Lack of reasources often forces people to improvise and innovate, sometimes producing results that far exceed results of a classical, resource-intensive approach. Counterinsurgency warfare is a classical example. United States in Iraq and Afghanistan relied on firepower and numbers to deal with insurgents. This provided no results worth mentioning, with reliance on firepower producing more new insurgents than it killed old ones. French intervention in Mali on the other hand relied on maneuver, audacity, speed and initiative in attacking the far more powerful enemy on several key ponts of pressure. As a result, insurgents were broken and beaten back with minimum casualties and relatively low-scale involvement by the French, with reliance on African allies providing necessary legitimacy. This applies to conventional warfare as well. Germans in 1935-1940 were well aware that they were outnumbered and outgunned by Britain and France. As a result, they went back to old concepts of maneuver warfare, and newer concept of mechanized maneuver warfare (introduced by Poles in 1920). End result: only two years were needed to conquer most of the Europe, defeating almost all of its firepower-oriented militaries. Germans were only stopped once United States and Soviet Union – especially the latter – both accepted and implemented maneuver warfare against them.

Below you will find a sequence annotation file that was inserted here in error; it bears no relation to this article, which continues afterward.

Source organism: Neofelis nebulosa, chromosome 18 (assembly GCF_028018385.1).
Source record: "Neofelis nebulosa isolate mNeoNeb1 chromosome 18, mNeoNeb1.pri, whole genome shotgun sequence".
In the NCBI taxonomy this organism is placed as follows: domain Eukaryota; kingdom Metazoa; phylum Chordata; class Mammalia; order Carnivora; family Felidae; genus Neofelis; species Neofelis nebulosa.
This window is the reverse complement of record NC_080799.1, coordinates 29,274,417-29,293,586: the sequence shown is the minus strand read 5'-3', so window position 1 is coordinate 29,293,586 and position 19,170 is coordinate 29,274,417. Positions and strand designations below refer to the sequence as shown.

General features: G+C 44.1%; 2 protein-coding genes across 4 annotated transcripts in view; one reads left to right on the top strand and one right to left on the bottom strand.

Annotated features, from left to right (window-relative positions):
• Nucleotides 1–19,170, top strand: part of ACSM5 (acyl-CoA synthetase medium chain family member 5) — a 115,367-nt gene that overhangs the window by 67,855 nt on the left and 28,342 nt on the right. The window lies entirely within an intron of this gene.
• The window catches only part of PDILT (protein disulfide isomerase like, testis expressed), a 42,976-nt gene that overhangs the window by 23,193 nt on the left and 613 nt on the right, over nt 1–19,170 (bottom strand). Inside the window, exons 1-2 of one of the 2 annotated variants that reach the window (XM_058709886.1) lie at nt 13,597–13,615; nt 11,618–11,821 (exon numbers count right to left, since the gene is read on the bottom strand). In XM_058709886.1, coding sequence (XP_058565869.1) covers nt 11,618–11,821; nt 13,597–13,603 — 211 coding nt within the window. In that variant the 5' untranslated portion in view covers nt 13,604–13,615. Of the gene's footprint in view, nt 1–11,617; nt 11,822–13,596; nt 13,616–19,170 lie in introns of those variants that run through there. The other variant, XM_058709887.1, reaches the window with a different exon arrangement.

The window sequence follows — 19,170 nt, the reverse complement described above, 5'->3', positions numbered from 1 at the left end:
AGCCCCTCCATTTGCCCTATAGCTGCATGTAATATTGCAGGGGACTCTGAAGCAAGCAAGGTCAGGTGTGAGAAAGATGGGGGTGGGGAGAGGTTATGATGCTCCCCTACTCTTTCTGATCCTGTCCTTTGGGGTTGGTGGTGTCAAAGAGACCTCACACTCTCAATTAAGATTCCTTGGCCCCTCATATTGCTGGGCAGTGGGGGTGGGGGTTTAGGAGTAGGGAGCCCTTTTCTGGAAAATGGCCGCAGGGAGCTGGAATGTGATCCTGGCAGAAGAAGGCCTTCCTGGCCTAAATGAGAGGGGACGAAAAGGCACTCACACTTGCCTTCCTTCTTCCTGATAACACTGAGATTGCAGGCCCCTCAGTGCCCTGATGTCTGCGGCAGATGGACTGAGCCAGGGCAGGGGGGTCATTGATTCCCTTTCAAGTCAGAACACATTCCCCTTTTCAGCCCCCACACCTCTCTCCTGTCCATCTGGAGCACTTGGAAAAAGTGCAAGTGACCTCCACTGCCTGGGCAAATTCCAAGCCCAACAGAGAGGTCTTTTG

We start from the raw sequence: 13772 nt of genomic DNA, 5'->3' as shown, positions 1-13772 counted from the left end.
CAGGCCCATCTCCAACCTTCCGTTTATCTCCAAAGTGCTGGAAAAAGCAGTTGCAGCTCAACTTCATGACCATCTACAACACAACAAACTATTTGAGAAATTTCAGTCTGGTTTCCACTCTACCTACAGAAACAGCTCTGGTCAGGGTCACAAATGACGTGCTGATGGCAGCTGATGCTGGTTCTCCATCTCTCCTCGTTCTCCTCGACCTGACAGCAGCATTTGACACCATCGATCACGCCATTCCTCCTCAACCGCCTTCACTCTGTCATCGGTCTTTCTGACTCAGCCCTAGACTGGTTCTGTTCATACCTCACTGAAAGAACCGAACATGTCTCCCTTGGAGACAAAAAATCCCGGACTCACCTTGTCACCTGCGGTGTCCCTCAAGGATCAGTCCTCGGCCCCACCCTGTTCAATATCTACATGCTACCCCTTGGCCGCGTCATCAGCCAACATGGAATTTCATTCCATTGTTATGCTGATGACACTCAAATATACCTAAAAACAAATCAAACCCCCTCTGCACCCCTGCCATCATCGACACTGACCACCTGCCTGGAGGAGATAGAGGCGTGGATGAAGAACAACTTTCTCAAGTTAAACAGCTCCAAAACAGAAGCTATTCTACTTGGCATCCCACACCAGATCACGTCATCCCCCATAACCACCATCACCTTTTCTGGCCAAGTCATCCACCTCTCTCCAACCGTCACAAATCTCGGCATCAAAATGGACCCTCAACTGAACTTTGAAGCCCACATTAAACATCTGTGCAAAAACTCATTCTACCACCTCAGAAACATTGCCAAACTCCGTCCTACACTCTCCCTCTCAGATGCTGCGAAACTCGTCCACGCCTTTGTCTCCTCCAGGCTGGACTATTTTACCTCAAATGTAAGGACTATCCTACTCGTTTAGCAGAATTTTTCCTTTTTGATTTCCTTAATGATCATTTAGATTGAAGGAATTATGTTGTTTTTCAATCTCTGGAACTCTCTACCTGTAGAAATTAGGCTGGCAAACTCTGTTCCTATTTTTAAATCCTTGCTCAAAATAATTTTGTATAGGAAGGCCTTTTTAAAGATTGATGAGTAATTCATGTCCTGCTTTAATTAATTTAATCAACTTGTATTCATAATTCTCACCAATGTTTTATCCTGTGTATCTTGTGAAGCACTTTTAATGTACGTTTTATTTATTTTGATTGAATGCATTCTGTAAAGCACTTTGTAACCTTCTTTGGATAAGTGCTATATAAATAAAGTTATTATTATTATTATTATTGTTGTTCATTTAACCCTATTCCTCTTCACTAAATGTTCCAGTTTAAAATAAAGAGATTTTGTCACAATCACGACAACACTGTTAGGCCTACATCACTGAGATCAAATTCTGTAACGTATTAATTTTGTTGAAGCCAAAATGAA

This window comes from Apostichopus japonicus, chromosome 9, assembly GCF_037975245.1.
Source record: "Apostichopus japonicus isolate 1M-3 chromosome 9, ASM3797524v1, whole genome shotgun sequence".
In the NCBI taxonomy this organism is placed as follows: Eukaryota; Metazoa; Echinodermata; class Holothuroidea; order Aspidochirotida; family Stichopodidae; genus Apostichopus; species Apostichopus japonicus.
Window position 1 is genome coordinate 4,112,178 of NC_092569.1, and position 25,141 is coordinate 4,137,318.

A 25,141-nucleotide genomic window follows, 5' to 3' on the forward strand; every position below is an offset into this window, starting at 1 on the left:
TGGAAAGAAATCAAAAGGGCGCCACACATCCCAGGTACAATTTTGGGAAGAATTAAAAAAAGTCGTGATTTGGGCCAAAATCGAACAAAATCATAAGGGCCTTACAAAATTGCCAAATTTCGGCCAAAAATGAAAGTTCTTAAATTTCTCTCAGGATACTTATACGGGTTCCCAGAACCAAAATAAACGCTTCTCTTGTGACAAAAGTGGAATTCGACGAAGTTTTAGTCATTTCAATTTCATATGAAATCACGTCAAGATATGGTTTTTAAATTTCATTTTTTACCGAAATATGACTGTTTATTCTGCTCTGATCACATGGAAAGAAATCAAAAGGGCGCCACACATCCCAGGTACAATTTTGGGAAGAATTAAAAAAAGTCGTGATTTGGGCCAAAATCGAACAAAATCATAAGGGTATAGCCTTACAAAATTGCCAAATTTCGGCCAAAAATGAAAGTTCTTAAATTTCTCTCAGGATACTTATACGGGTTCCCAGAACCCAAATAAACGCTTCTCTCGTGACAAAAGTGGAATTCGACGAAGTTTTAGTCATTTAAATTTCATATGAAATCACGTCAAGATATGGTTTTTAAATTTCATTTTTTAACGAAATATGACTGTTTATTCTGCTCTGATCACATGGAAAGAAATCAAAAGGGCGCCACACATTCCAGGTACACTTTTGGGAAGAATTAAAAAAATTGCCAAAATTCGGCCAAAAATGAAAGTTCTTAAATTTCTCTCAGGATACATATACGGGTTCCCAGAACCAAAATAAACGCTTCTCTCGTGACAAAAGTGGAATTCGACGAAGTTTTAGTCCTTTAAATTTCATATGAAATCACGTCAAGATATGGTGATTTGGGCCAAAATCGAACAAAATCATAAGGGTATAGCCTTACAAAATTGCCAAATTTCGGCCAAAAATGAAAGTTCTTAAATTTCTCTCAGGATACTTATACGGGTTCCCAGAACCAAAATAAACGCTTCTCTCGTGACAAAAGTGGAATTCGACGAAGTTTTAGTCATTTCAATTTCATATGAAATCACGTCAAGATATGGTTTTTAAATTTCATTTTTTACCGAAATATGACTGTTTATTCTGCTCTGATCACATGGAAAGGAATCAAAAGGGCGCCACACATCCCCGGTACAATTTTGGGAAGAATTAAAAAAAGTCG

From all of this, some lessons should be drawn for the future. Most important one is that not everything that can be done should be done. Before doing anything, first question that should be asked is: “Should this be done? (Is it necessary?)”, before asking “Can it be done? (Is it possible?)”. But that concept is something that modern science, and indeed the entire modern society, is seemengly very determined to ignore.
[P.S. Everything written above also applies to blogging. While it may seem wierd coming from me, with my tendency to write oftentimes excessively long articles, sometimes shorter articles are actually better and adress the topic more clearly (for example, this vs this). Similarly, a few comments that actually adress the topic of the article are better than hundreds of “This article is excellent!” or “This article sucks!” spam comments, and having a smaller number of readers who engage in discussion is better than a large number of readers who only – read.]